The memorial window to Sir Alfred Langler (1865-1928) was designed and executed by Napier Waller. It honours Sir Alfred Langler, the administrator of the Hackett estate under whose stewardship the Hackett bequest grew significantly between 1916 and 1926. The theme was provided by the Parable of Talents, that also inspired the mosaic above the Senate Room windows.

The staircase leading up to the main hall

What do you think now?

Little Puffles and Jay are at the top of the Great Hall in Winthrop Hall.

The main hall

Winthrop Hall measures 41 meters long by 18 meters wide with a height from floor to ceiling of 15 meters. Today, the hall is dominated by the McGillivray organ and the rose window.

The pipe organ had been proposed in 1927 by Professor Ross who combined his position as Foundation Professor of Physics with being Chair of the Music Advisory Board. Funding for the building and installation of the pipe organ only became available when the University received a bequest in 1959 by Dr W. S. McGillivray.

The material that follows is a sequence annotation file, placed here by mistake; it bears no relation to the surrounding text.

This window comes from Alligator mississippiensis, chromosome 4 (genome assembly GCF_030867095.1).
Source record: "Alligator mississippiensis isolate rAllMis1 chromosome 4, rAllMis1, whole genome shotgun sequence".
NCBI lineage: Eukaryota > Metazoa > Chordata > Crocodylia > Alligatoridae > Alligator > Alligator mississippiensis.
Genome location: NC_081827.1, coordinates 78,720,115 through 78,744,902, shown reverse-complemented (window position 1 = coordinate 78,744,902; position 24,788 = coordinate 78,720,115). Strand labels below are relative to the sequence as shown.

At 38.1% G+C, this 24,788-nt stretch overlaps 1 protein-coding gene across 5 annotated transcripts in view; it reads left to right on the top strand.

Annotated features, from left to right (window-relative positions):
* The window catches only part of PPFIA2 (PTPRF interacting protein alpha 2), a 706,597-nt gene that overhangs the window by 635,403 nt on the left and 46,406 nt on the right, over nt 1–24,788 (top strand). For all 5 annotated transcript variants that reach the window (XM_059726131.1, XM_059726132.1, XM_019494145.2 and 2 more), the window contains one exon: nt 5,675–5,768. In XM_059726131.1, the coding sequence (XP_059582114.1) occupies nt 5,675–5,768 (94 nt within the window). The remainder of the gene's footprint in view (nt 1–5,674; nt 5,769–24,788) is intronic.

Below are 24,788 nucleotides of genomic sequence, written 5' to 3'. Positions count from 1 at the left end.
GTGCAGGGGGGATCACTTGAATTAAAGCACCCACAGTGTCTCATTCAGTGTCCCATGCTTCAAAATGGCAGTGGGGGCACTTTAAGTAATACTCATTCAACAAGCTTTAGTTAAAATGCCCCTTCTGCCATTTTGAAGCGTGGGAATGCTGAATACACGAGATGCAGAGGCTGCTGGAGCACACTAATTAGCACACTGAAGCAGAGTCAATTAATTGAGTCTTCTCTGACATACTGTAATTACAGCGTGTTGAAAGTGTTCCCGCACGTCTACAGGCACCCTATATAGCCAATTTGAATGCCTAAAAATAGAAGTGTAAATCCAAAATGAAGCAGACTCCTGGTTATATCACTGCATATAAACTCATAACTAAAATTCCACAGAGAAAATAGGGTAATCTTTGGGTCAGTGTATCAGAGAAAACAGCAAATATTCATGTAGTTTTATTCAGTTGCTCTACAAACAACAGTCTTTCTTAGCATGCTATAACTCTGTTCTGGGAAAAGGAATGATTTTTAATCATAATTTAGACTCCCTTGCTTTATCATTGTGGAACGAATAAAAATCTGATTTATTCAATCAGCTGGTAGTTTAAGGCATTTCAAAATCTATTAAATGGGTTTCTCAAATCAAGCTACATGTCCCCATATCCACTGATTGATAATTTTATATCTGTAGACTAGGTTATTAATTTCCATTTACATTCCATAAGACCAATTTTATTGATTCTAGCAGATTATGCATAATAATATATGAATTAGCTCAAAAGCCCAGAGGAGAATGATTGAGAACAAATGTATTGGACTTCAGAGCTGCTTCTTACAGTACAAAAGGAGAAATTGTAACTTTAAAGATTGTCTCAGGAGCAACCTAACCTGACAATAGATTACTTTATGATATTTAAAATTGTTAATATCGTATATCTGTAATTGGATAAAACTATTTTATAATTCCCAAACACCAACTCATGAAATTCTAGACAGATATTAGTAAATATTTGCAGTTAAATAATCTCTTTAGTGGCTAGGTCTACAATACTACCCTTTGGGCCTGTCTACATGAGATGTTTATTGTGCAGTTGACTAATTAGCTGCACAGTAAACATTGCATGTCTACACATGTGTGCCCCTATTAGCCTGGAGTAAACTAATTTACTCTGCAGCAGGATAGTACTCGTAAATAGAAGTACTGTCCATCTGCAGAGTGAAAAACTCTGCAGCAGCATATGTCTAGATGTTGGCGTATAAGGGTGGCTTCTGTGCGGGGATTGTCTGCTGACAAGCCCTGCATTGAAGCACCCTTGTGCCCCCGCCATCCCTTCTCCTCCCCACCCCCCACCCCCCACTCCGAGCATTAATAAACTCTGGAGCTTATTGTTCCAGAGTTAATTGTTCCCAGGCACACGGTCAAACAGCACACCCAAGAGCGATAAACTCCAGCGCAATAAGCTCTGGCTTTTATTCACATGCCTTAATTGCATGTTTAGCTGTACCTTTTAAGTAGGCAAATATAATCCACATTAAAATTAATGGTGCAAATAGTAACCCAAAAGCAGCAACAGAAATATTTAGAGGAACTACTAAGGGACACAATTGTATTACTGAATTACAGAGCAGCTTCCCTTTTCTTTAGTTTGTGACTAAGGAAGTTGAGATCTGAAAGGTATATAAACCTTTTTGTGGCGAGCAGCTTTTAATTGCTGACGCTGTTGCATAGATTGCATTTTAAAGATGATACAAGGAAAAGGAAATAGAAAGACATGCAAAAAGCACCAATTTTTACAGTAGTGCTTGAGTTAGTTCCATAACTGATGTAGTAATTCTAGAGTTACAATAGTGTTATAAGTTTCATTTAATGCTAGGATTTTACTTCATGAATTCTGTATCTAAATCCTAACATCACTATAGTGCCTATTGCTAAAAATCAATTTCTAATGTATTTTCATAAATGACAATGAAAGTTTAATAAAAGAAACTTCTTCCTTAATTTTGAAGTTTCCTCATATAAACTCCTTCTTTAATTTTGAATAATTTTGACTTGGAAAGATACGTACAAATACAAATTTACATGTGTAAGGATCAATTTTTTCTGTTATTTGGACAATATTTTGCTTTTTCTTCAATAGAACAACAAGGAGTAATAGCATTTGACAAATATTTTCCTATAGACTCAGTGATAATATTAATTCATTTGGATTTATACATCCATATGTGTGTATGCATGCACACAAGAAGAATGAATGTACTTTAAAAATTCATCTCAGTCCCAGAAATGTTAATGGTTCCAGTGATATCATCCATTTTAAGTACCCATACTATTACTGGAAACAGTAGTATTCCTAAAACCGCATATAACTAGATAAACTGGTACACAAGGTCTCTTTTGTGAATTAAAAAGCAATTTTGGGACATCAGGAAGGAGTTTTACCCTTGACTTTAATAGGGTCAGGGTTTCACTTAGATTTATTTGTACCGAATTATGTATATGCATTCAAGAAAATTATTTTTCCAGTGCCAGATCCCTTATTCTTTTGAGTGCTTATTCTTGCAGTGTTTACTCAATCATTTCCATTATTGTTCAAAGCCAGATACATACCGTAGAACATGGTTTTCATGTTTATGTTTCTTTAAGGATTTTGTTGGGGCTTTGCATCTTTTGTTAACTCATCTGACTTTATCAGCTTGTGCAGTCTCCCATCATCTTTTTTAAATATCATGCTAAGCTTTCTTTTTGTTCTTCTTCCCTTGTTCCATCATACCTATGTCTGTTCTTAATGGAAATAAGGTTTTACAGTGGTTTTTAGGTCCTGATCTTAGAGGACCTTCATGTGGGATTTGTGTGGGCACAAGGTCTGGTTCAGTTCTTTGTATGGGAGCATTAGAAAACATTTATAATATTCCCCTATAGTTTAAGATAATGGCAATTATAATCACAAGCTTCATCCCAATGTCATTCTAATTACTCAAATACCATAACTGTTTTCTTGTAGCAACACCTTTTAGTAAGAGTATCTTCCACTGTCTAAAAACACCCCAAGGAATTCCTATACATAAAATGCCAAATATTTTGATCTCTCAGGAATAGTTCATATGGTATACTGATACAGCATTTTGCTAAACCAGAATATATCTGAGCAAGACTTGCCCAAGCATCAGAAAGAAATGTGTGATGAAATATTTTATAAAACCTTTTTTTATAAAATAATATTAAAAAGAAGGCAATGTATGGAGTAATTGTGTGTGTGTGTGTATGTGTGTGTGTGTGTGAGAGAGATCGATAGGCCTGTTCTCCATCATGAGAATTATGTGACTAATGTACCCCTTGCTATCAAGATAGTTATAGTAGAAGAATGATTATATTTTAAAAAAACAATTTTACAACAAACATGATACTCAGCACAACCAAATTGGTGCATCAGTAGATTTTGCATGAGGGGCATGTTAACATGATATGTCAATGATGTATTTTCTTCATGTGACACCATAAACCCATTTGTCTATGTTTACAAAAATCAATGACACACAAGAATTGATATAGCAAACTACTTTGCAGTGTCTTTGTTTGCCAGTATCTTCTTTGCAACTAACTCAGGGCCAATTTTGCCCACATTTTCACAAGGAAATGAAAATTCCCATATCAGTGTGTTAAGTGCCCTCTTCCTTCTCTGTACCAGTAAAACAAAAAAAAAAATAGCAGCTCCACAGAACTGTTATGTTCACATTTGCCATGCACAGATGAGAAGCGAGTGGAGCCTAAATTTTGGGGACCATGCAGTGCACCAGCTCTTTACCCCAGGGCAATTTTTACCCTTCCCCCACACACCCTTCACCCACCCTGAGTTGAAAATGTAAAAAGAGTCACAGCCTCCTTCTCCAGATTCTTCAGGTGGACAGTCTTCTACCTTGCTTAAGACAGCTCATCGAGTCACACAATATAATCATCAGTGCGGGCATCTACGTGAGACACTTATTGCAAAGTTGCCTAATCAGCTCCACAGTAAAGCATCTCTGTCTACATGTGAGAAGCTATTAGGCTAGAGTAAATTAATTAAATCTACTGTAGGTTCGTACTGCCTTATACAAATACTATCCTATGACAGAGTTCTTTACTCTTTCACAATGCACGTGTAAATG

The renowned English firm of J. W. Walker & Sons Ltd was commissioned to make the organ, a quality three manual and pedal instrument, which required sixty craftsmen. The installation ceremony was in 1965.

Situated in the east wall of Winthrop Hall above the pipe organ, the rose window, with a central flower motif of two concentric rings and petal shapes, appears to have been modelled on a window from the Basilica of Saint Francis of Assisi in Italy; Rodney Alsop took a photograph of the window during his travels there in 1925.

If the ceiling appears to sit rather tightly over the top of the window, it is because the height of the building was reduced slightly in order to prevent the cost exceeding the preliminary estimate by even more than it eventually did.

Originally the east wall beneath the rose window was filled with a flat dais, which was modified in the 1960s by the installation of the sloping row of seats and the organ.